go a gender transition, in which we
cease to present as the sex we were assigned at birth and begin presenting
as the gender we identify with. Additional legal processes are necessary
to legally recognize a gender change.
The process may, but does not always,
involve physical changes such as hormone therapy, hair removal, or one or
During my transition, I switched
from a masculine to a feminine style
of dress, pierced my ears, changed
my name from my birth name to Lucy
Kimberly Sharp, changed the gender
markers on my legal forms of identification, and underwent (and am still
undergoing) the medical procedures
which I felt would support my transition. The purpose of my physical transition has been to support the social
one, as I personally felt I would be
safer and better accepted if my body
conformed to traditional notions of
More important than understanding the physical mechanics of a transition is understanding the broader culture transgender communities face.
While individual experiences vary,
transgender people as a whole still
face intense structural oppression.
90% of transgender people report
having faced harassment, mistreatment, or discrimination at work.
of us have hidden our gender identities, and 57% of us have delayed our
transitions to avoid discrimination.
41% of us have attempted suicide.
Transgender people are at a height-
ened risk of physical violence and
particularly sexual violence, which
50% of us experience.
While these are national statistics,
I do not believe Seattle is substantially different. While some trans-people
I talk to haven’t had any problems,
complaints of discrimination are
common. Since arriving in Seattle,
I’ve been the target of sexual violence
because I am transgender. I’ve also
had a transgender friend kill himself.
Seattle may be somewhat better than
some other places in some ways, but it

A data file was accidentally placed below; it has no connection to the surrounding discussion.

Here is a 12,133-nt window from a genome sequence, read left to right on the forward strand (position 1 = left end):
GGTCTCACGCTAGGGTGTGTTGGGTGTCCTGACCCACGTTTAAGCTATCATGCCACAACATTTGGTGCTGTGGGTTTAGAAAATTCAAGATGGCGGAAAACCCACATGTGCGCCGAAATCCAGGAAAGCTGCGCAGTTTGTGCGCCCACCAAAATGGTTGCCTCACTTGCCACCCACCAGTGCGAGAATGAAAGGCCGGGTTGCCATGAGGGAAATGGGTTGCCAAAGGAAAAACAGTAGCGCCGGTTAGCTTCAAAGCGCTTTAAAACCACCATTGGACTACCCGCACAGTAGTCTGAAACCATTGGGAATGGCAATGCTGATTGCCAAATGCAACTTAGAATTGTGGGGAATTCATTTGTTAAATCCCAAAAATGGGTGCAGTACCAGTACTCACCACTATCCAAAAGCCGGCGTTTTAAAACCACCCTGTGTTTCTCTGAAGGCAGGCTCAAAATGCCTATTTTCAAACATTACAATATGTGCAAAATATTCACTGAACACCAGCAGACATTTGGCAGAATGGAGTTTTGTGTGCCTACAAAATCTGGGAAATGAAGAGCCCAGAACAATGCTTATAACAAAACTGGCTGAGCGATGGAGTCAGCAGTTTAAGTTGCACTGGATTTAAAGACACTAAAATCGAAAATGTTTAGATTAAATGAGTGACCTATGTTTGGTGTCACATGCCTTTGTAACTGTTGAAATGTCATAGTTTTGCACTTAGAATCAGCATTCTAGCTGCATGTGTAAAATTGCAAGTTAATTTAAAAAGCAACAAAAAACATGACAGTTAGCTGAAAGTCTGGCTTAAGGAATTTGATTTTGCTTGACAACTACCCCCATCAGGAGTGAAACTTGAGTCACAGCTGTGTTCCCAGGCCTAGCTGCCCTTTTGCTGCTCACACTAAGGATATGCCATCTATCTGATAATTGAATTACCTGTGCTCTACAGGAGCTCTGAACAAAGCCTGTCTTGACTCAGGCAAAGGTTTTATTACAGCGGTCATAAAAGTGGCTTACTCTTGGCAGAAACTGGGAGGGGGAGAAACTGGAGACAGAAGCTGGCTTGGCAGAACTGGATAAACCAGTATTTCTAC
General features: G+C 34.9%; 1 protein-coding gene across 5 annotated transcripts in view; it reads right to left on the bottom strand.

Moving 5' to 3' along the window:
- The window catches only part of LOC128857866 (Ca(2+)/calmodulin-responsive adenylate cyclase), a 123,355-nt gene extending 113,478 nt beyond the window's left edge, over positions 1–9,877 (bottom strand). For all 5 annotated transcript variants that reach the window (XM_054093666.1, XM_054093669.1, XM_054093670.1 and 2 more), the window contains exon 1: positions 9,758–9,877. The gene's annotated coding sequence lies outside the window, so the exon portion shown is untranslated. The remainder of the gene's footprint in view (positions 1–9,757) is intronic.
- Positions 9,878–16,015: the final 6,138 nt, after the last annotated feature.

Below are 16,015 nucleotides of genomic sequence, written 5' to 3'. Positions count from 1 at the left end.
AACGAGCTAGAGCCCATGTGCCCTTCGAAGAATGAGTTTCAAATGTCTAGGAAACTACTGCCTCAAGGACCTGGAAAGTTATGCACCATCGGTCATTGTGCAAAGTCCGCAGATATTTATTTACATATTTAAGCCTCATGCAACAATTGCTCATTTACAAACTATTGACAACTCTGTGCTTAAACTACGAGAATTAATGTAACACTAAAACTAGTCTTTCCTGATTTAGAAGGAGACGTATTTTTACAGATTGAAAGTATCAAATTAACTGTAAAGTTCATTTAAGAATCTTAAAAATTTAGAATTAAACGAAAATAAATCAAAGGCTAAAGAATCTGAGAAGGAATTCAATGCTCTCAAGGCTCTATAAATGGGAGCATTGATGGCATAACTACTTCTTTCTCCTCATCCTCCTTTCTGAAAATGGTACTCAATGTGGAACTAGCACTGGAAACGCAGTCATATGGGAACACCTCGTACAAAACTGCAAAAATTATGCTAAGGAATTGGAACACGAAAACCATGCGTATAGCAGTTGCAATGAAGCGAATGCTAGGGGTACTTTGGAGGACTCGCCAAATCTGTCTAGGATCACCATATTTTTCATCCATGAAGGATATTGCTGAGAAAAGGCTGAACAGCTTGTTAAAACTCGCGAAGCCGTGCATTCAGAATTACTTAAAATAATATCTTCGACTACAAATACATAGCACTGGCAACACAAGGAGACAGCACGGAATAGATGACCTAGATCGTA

is far from paradise.
Nor is the Seattle legal community
insulated from this. Fear of discrimination may keep transgender people
from entering the legal field. In the
case of some transgender lawyers I
know, fear of discrimination by other
lawyers is a primary motivation for
concealing that they are transgender.
This context is important when
creating a welcoming legal environment for transgender people to
practice. Because discrimination
can be hard to observe in the moment, requiring literal mind-reading,
transgender people may be forced to
examine proxies in assessing how we
are likely to be treated. It also affects
the context in which interactions occur. Jokes at the expense of gender-variant people look a lot different
when your friends are dying from
Legal Protections for
When I began my transition, I was
relatively uninformed as to what my
legal rights were, and how these would
be handled in practice. The first law
firm I worked at didn’t seem particularly well-informed, either. In hindsight, many questions could have been
resolved by examining guidelines
provided by the Washington Human
6 including information on a variety of issues such as
restrooms, harassment, preferred pronouns and name usage. These rules
provide a good starting point in handling a workplace transition.
During one particularly stressful
moment in my transition I received a
call in which my CEO told me he didn’t
want me using my name, “Lucy,” anymore. I’d been coming out gradually
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